Kirsten Dunst (center) in Marie Antoinette.
Sony Pictures/Everett Collection

When Sofia Coppola’s Marie Antoinette premiered in Cannes, some of the very serious critics of the day had a major problem with it: it didn’t address the suffering of the starving peasants, instead focusing on the excessive shopping habits of a lonely teenage queen. But that was exactly Coppola’s point. Using Antonia Fraser’s 2001 book as her source, she sought to see beyond the shallow thoughtlessness we so easily attribute to this doomed queen; she knew she would find a person there, and she did. Kirsten Dunst brings that dauphine-at-14 to life in a performance as translucent, but also as surprisingly sturdy, as a porcelain teacup. As young Marie leaves her home and family in Austria, crossing into an uptight France full of rules and regulations, we see both eagerness and apprehension on her face—but it shifts to adolescent devastation when her little dog, Mops, is snatched from her arms. The brittle Comtesse who’s overseeing this transition, played by Judy Davis, informs her frostily, “You can have as many French dogs as you like.” You would cry too, if it happened to you.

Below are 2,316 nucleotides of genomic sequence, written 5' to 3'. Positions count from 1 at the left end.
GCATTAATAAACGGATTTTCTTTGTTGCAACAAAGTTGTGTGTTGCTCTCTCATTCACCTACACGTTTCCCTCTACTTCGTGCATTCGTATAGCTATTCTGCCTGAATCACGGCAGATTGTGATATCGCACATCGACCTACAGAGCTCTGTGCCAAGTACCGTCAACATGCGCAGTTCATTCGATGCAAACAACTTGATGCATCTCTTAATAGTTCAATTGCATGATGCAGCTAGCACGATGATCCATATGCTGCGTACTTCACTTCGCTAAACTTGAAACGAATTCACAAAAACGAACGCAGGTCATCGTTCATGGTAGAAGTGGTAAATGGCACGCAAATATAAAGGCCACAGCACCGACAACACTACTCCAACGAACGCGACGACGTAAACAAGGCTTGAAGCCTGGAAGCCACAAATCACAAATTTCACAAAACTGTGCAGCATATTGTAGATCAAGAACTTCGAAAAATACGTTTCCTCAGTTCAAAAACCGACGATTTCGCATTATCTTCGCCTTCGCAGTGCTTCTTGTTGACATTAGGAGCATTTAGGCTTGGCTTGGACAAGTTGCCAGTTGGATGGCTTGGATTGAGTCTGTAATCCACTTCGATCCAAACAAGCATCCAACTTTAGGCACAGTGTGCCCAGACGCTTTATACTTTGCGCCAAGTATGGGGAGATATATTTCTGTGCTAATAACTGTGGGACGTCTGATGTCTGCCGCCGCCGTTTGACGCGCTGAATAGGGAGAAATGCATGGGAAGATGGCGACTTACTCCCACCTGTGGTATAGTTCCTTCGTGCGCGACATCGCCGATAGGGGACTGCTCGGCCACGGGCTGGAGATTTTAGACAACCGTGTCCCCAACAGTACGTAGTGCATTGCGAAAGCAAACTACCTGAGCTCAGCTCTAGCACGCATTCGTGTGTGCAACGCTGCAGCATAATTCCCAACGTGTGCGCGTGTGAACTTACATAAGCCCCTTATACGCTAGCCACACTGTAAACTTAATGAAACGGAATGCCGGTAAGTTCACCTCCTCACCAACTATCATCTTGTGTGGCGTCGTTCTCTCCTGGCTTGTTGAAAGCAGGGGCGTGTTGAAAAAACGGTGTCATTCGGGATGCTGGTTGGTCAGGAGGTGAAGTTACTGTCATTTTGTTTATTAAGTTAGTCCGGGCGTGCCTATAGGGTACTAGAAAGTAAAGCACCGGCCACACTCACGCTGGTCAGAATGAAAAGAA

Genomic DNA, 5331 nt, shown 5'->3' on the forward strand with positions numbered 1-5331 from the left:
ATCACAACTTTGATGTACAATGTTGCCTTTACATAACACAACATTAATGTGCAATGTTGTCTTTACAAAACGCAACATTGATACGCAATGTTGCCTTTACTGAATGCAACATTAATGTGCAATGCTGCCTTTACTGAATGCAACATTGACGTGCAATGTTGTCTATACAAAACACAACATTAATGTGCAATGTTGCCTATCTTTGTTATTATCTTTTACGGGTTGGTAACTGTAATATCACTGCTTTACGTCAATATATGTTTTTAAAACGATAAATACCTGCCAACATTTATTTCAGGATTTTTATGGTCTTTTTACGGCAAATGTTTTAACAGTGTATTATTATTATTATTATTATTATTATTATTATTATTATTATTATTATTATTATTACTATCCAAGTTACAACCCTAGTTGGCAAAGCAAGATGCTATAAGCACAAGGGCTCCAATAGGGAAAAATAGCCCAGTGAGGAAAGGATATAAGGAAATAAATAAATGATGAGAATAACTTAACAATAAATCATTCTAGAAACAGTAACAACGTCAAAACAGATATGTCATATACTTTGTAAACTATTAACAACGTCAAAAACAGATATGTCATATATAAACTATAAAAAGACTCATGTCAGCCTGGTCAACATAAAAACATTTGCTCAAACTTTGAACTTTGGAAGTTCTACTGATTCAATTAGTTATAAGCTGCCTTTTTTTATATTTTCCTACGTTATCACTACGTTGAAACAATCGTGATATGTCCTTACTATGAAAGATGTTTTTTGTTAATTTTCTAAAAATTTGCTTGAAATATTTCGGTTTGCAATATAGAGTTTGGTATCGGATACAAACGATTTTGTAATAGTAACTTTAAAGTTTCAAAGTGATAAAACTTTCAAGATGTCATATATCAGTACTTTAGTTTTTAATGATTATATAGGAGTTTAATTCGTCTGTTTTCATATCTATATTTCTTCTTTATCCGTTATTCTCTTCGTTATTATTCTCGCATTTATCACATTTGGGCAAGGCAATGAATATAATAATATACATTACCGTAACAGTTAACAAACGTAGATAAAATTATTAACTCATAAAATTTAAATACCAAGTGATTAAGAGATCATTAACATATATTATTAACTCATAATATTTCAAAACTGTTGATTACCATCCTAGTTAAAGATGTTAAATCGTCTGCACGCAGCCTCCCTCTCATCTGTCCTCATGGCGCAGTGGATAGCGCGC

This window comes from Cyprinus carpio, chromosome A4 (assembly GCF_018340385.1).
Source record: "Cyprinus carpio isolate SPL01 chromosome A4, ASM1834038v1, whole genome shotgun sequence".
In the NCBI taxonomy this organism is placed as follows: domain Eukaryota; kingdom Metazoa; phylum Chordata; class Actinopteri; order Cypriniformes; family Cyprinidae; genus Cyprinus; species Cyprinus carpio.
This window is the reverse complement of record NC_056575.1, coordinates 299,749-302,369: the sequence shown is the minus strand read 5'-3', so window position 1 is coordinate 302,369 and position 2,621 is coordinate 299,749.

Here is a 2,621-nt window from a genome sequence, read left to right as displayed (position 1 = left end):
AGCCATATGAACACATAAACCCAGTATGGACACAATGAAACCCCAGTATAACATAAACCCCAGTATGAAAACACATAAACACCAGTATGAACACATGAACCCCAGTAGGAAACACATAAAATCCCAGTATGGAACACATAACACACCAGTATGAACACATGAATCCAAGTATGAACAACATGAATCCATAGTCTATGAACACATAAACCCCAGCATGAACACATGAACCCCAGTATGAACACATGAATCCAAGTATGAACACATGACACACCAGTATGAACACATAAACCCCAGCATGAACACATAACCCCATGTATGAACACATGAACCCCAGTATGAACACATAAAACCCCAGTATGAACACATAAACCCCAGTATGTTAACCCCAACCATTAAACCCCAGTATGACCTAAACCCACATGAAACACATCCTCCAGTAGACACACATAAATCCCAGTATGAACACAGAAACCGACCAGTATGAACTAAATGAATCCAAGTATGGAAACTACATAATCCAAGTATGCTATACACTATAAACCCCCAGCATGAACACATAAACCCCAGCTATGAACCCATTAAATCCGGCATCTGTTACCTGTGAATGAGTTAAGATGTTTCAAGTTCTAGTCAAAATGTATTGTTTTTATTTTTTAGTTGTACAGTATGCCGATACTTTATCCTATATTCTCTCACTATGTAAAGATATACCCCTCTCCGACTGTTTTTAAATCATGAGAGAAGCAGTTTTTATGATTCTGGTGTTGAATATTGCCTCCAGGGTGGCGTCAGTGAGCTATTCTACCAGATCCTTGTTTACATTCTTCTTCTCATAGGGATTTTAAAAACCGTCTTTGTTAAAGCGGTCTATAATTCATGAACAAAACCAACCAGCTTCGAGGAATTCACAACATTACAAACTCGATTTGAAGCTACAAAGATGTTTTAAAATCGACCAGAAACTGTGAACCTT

It’s true that Marie Antoinette is at least partly a whirlwind ode to beauty, pleasure, and decadence, a reverie of pastel fondant colors, of silks and satins that appear to have been torn from the sky, of slippers so dainty they couldn’t handle much more beyond tapping across royal marble floors. (No wonder Coppola slips in a blink-and-you-miss-it shot of pink Chuck Taylor hightops, as if wanting to bestow upon this queen just one pair of pretty-but-practical kicks.) But much of the film’s music, drawn from the 1980s catalogs of bands like Gang of Four and New Order, strikes a bleaker note. Coppola knows she’s telling a story not just of pretty gowns and shoes, but also of encroaching unrest and painful change. Marie Antoinette takes place in the dawn preceding a very dark day, and Coppola knows it.

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